Most of the time, strategy or goal setting is results based or at least measurable. It is important to know what the strategy is intended to produce in order to be able to know if it is working or not. Missional strategy is problematic in this aspect, because its results are simply paradoxical.
In 2 Corinthians 6, Paul describes the Missional life—or as he calls it, the Ministry of Reconciliation—and the way he describes it makes it hard to measure in traditional ways.
First of all, there is the result that the Missional life has for the Christian: suffering. Namely, they have to endure afflictions, hardships, distresses, beatings, imprisonments, and disturbances, not to mention hard work, sleepless nights, and physical hardships.
Then there is the internal characteristics that the Christian engaged in a Missional life should display. These tend to go unmeasured in strategy as well. Perhaps is would be more important for a Missional Strategy to measure the life of its players more than the results produced. Paul lists purity, knowledge, patience, kindness, love, the Word of Truth, the power of God, and the Holy Spirit in this category.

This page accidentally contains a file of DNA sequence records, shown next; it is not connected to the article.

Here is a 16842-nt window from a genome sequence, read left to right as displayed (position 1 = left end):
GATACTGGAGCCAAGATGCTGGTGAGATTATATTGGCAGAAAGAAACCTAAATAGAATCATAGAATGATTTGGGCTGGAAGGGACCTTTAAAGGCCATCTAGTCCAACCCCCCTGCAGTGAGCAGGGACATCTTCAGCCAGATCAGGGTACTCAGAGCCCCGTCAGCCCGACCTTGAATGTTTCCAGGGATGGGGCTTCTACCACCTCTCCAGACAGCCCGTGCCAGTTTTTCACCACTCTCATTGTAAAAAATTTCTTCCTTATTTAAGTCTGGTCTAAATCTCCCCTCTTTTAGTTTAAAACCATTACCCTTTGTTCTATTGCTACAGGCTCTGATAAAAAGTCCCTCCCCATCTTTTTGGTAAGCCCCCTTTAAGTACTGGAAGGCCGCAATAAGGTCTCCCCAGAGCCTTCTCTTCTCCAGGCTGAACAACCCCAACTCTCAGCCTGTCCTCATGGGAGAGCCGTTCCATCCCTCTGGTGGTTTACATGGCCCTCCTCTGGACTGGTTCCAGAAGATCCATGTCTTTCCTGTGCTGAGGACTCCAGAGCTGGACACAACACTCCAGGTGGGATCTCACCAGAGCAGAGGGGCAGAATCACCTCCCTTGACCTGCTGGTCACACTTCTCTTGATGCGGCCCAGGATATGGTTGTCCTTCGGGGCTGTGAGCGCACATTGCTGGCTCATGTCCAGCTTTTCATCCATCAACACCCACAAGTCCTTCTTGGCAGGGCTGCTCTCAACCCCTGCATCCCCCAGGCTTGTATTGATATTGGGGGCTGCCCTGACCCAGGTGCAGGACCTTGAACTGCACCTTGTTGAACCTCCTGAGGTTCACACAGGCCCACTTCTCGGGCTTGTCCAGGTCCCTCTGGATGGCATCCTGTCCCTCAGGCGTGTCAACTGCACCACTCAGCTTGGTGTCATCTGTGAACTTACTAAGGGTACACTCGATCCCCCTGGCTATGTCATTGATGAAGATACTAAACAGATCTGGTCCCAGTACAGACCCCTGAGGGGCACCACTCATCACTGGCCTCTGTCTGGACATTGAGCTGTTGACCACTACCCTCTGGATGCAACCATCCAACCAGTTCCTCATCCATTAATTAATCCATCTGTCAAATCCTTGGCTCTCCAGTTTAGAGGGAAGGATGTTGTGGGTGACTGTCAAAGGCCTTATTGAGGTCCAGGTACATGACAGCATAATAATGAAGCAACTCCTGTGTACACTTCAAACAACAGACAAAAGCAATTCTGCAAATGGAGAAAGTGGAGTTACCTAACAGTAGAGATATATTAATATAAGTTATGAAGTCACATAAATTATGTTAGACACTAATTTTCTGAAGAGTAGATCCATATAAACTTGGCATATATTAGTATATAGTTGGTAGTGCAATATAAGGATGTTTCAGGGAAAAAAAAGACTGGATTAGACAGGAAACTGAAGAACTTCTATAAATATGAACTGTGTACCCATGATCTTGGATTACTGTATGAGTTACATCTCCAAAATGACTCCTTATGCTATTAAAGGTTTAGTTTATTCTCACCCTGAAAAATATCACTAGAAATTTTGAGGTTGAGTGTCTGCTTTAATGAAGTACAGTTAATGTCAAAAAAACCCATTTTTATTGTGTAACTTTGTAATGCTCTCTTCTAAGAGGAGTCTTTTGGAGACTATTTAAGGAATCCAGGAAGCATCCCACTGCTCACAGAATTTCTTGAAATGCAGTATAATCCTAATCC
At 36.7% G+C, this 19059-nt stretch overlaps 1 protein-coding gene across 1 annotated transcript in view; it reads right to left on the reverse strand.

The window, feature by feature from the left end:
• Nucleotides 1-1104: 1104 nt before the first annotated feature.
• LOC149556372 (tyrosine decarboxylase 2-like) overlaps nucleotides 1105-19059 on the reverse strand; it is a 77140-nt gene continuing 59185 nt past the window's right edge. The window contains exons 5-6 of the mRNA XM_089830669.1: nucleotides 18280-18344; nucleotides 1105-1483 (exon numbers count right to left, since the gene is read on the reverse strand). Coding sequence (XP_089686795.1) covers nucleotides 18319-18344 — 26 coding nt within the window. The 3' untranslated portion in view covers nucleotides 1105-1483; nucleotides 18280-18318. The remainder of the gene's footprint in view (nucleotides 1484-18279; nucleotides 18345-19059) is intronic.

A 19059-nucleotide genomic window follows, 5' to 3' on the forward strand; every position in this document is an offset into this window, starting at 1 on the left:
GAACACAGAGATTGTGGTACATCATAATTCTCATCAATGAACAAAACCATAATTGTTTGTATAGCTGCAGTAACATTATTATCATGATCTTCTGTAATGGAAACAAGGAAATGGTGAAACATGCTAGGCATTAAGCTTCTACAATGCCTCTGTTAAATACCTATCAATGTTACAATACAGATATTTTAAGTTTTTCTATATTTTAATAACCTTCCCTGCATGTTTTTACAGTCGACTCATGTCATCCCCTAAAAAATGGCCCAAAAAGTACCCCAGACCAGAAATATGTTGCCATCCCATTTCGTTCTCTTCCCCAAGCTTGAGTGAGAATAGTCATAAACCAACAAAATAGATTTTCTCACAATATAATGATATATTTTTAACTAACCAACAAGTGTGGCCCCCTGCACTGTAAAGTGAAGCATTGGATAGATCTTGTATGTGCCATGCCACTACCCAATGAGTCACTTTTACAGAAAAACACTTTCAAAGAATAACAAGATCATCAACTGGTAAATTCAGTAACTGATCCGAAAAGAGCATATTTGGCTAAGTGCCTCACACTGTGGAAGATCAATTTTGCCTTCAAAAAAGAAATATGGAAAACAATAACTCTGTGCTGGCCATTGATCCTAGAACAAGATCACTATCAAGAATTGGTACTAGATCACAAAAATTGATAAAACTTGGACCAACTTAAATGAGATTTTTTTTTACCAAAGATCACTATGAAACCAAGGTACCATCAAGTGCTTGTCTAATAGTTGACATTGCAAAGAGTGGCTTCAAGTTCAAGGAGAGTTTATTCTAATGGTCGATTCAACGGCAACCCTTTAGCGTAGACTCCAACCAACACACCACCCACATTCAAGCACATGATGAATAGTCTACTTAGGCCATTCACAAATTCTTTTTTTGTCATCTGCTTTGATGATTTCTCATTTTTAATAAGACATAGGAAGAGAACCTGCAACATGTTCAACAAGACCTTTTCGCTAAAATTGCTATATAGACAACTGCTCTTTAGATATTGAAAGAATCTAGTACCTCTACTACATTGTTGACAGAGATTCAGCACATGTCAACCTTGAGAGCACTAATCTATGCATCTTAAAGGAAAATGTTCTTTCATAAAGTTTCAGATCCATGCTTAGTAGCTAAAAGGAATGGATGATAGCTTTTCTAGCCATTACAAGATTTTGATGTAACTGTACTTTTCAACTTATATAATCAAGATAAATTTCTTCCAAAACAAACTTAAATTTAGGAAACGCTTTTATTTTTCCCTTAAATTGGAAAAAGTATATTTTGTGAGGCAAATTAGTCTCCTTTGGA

Lastly, Paul speaks of the paradoxical results of this ministry. If you are looking for results that show success in some American business model then you are in the wrong occupation. On the one hand, living a Missional life will result in a certain reputation where you live. You will be seen as deceivers, unknown, and dying, you may be punished, sorrowful, poor and seen as having nothing that people want. On a spiritual level you will in fact be true, known by God, and alive. You will be rejoicing, making many people rich and possessing everything you need.
In short, it is not a simple task to measure the results of Missional Strategy. Plan accordingly.